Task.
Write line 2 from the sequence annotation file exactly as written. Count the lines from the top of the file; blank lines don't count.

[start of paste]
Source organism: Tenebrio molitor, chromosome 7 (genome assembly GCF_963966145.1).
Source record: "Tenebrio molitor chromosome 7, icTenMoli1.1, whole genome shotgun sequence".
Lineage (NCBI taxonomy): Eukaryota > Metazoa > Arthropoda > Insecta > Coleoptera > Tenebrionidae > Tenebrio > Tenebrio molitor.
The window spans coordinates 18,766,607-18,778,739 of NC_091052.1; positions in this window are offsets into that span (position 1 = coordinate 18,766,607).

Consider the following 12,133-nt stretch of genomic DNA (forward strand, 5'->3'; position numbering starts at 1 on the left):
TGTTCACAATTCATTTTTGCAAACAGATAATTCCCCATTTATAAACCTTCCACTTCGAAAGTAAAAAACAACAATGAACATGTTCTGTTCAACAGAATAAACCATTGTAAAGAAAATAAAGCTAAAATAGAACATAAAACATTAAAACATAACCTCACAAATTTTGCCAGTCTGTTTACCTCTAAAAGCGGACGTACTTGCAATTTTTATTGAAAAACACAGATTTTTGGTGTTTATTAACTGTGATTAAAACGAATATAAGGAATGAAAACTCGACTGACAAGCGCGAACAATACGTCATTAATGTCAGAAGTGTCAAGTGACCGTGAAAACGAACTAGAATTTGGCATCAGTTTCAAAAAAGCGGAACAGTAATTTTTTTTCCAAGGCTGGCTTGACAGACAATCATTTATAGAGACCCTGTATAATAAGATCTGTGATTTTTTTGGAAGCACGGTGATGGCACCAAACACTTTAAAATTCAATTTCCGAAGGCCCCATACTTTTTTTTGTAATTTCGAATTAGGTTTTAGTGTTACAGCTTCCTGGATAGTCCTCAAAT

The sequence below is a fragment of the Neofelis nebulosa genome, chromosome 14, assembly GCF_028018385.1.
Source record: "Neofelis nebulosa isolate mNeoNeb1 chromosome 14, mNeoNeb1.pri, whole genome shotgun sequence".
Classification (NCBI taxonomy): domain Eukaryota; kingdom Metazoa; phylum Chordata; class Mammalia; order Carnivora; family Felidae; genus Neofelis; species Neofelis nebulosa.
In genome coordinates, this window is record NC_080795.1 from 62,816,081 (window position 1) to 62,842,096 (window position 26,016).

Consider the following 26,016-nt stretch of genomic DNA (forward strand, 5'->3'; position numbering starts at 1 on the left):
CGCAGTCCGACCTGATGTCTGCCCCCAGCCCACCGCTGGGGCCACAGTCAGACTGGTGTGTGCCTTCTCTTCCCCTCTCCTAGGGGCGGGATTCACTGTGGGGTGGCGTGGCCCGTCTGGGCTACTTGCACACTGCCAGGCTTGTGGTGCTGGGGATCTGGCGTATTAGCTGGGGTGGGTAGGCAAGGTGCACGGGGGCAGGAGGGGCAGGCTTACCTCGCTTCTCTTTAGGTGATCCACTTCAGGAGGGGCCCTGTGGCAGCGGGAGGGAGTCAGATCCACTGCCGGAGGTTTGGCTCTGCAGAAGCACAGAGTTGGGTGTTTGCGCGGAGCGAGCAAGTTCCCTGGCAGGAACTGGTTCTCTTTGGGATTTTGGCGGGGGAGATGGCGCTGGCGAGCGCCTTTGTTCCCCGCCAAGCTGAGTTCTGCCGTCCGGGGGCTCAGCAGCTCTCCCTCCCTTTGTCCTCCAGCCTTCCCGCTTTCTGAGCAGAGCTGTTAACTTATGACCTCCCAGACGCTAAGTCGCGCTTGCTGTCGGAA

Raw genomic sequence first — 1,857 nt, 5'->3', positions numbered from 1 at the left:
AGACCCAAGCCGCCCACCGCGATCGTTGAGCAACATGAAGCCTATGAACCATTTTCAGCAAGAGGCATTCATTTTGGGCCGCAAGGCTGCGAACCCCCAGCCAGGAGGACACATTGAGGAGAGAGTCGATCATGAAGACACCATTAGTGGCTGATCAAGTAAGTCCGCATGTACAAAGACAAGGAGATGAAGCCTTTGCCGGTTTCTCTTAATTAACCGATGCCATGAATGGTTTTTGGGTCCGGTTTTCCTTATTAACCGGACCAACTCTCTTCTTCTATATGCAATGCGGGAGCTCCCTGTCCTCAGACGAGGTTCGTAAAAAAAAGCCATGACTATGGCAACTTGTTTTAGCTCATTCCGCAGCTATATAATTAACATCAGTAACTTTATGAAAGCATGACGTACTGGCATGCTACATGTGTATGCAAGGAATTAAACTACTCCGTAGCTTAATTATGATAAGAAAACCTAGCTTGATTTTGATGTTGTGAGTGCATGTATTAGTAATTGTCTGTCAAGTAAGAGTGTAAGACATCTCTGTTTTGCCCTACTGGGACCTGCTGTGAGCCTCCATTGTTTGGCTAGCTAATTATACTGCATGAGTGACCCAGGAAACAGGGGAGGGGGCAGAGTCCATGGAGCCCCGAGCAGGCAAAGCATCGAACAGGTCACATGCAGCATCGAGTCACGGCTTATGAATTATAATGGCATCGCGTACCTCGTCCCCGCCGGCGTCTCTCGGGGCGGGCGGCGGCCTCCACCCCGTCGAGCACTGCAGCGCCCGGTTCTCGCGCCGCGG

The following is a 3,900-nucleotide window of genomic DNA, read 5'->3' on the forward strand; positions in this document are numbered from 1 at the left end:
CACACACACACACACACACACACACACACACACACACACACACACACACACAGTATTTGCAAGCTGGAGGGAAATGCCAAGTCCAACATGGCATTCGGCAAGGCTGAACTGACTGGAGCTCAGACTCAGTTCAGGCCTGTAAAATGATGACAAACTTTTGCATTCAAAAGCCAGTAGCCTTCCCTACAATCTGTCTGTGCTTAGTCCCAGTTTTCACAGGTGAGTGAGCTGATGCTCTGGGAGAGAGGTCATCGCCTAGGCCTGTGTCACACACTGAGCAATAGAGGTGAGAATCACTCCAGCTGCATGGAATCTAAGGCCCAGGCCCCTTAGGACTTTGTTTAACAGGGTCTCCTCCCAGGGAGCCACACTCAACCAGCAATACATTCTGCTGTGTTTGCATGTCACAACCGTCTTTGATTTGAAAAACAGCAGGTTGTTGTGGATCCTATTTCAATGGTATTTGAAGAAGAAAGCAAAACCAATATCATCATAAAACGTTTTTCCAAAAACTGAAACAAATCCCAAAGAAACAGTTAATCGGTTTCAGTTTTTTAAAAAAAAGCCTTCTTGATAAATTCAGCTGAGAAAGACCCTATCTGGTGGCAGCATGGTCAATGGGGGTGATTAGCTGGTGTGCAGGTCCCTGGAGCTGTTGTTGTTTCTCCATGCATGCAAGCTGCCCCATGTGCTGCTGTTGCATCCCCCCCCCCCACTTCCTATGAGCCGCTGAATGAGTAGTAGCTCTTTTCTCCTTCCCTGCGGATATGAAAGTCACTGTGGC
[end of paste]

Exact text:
Source record: "Tenebrio molitor chromosome 7, icTenMoli1.1, whole genome shotgun sequence".